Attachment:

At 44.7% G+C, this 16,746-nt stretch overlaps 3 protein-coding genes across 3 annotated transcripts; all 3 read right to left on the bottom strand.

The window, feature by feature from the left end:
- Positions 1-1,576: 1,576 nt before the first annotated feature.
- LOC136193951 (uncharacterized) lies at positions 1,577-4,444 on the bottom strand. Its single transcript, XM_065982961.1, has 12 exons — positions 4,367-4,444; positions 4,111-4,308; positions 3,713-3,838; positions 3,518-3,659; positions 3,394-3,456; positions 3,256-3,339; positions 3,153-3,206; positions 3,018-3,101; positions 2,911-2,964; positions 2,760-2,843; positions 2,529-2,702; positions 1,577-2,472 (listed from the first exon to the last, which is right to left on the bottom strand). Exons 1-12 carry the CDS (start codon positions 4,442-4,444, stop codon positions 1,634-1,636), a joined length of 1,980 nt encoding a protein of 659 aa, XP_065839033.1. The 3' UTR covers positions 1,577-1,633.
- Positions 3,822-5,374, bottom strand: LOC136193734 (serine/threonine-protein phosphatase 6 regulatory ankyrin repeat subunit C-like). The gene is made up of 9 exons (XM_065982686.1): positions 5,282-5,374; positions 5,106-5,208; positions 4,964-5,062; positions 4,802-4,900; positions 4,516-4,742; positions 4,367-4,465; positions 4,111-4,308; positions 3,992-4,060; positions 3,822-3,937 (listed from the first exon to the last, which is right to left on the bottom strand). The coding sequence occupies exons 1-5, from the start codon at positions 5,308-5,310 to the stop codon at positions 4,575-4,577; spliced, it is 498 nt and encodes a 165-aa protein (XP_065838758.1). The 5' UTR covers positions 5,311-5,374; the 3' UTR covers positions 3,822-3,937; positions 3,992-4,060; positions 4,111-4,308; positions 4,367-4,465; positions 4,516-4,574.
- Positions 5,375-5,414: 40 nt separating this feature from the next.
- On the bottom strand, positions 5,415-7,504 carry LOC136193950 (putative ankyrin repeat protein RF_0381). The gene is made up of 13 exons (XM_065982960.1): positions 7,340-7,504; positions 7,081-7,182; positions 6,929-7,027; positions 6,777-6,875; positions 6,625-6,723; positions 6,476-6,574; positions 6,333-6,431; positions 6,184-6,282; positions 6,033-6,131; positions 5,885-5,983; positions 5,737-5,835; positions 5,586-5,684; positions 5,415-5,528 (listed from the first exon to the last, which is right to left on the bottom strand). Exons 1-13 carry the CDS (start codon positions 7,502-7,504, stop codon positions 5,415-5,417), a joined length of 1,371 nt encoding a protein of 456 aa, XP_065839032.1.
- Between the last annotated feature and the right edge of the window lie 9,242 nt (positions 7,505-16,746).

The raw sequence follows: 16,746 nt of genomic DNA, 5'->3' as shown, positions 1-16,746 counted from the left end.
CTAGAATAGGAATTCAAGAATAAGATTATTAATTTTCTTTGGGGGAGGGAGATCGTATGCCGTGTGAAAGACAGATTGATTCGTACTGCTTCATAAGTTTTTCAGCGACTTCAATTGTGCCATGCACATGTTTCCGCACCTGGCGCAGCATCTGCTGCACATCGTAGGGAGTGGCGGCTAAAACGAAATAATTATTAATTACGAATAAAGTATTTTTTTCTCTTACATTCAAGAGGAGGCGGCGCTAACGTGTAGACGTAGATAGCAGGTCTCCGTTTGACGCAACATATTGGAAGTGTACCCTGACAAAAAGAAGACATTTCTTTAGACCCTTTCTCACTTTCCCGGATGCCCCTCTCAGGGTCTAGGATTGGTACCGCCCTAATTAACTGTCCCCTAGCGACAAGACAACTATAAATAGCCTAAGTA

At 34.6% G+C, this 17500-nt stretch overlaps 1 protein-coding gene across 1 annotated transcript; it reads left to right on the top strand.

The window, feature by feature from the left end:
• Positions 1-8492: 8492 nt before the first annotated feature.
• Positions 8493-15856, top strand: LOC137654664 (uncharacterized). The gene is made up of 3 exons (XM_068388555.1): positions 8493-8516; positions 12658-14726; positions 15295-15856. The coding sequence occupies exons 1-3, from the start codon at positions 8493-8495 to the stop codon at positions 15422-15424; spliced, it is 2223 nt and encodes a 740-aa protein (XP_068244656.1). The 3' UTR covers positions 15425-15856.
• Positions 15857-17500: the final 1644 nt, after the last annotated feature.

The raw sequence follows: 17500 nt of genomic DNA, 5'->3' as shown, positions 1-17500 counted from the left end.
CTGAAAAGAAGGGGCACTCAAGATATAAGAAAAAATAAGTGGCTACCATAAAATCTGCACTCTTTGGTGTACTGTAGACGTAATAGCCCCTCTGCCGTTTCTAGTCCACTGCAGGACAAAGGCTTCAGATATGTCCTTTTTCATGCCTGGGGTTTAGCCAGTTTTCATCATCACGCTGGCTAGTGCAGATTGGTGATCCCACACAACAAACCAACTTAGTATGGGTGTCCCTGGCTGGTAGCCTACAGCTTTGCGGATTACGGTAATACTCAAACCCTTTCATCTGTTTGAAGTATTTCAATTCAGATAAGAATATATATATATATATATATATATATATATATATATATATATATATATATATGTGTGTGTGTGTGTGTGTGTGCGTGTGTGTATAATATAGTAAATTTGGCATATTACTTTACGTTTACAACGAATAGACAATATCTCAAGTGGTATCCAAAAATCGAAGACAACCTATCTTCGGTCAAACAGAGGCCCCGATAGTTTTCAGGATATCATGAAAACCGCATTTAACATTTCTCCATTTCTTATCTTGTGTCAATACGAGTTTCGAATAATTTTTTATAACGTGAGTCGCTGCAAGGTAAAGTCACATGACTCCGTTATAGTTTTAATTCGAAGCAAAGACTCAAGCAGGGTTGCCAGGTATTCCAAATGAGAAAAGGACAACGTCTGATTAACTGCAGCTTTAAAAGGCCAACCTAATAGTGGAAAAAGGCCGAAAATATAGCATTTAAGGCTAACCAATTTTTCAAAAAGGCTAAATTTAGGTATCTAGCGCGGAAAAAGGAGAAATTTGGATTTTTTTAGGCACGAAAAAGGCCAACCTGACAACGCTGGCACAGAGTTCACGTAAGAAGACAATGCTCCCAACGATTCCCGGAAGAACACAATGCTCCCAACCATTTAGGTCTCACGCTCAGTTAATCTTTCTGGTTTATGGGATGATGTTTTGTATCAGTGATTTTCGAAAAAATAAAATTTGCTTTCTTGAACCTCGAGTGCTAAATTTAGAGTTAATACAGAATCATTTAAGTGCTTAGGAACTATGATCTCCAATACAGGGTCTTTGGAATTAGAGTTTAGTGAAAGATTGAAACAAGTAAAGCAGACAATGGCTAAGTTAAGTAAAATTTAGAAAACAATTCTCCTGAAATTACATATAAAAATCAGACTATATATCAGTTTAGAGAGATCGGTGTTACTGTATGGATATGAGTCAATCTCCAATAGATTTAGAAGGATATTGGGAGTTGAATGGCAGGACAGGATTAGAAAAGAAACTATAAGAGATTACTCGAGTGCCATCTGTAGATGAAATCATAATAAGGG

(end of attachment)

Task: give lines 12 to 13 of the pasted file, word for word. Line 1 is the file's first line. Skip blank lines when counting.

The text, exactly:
The window, feature by feature from the left end:
• Positions 1-8492: 8492 nt before the first annotated feature.